Project description:A central question in developmental biology is how multicellular organisms coordinate cell division and differentiation to determine organ size. In Arabidopsis roots, this balance is controlled by cytokinin-induced expression of SHORT HYPOCOTYL 2 (SHY2) in the so-called transition zone of the meristem, where SHY2 negatively regulates auxin response factors (ARFs) by protein-protein interaction. The resulting down-regulation of PIN-FORMED (PIN) auxin efflux carriers is considered the key event in promoting differentiation of meristematic cells. Here we show that this regulation involves additional, intermediary factors and is spatio-temporally constrained. We found that the described cytokinin-auxin crosstalk antagonizes BREVIS RADIX (BRX) activity in the developing protophloem. BRX is an auxin-responsive target of the prototypical ARF MONOPTEROS (MP), a key promoter of vascular development, and transiently enhances PIN3 expression to promote meristem growth in young roots. At later stages, cytokinin induction of SHY2 in the vascular transition zone restricts BRX expression to down-regulate PIN3 and thus limit meristem growth. Interestingly, proper SHY2 expression requires BRX, which could reflect feedback on the auxin responsiveness of SHY2 because BRX protein can directly interact with MP, likely acting as a cofactor. Thus, cross-regulatory antagonism between BRX and SHY2 could determine ARF activity in the protophloem. Our data suggest a model in which the regulatory interactions favor BRX expression in the early proximal meristem and SHY2 prevails because of supplementary cytokinin induction in the later distal meristem. The complex equilibrium of this regulatory module might represent a universal switch in the transition toward differentiation in various developmental contexts.
Project description:This model is from the article:
The influence of cytokinin-auxin cross-regulation on cell-fate determination in Arabidopsis thaliana root development
Muraro D, Byrne H, King J, Voss U, Kieber J, Bennett M.
J Theor Biol.2011 Aug 21;283(1):152-67.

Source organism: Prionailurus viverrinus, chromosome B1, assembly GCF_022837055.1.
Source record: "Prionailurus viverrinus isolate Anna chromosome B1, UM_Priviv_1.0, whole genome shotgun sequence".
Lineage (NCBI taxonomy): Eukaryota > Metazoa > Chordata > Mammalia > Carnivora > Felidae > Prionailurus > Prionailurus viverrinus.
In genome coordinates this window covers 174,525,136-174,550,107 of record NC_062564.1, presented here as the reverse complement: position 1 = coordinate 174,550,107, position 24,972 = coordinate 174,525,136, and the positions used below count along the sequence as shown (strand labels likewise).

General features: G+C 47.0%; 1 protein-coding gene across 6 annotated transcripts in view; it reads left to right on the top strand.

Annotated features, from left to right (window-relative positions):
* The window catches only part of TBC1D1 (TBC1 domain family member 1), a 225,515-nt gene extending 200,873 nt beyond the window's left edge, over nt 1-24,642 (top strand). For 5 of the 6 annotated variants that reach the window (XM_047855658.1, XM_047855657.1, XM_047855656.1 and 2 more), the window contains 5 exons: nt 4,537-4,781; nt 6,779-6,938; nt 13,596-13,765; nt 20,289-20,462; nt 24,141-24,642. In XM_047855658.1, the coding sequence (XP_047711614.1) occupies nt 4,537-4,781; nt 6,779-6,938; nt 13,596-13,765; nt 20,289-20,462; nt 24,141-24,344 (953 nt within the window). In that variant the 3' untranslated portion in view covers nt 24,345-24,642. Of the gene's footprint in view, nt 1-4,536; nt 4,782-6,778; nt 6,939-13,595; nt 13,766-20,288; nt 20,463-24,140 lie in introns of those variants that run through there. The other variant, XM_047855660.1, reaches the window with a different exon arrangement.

Root growth and development in Arabidopsis thaliana are sustained by a specialised zone termed the meristem, which contains a population of dividing and differentiating cells that are functionally analogous to a stem cell niche in animals. The hormones auxin and cytokinin control meristem size antagonistically. Local accumulation of auxin promotes cell division and the initiation of a lateral root primordium. By contrast, high cytokinin concentrations disrupt the regular pattern of divisions that characterises lateral root development, and promote differentiation. The way in which the hormones interact is controlled by a genetic regulatory network. In this paper, we propose a deterministic mathematical model to describe this network and present model simulations that reproduce the experimentally observed effects of cytokinin on the expression of auxin regulated genes. We show how auxin response genes and auxin efflux transporters may be affected by the presence of cytokinin. We also analyse and compare the responses of the hormones auxin and cytokinin to changes in their supply with the responses obtained by genetic mutations of SHY2, which encodes a protein that plays a key role in balancing cytokinin and auxin regulation of meristem size. We show that although shy2 mutations can qualitatively reproduce the effect of varying auxin and cytokinin supply on their response genes, some elements of the network respond differently to changes in hormonal supply and to genetic mutations, implying a different, general response of the network. We conclude that an analysis based on the ratio between these two hormones may be misleading and that a mathematical model can serve as a useful tool for stimulate further experimental work by predicting the response of the network to changes in hormone levels and to other genetic mutations.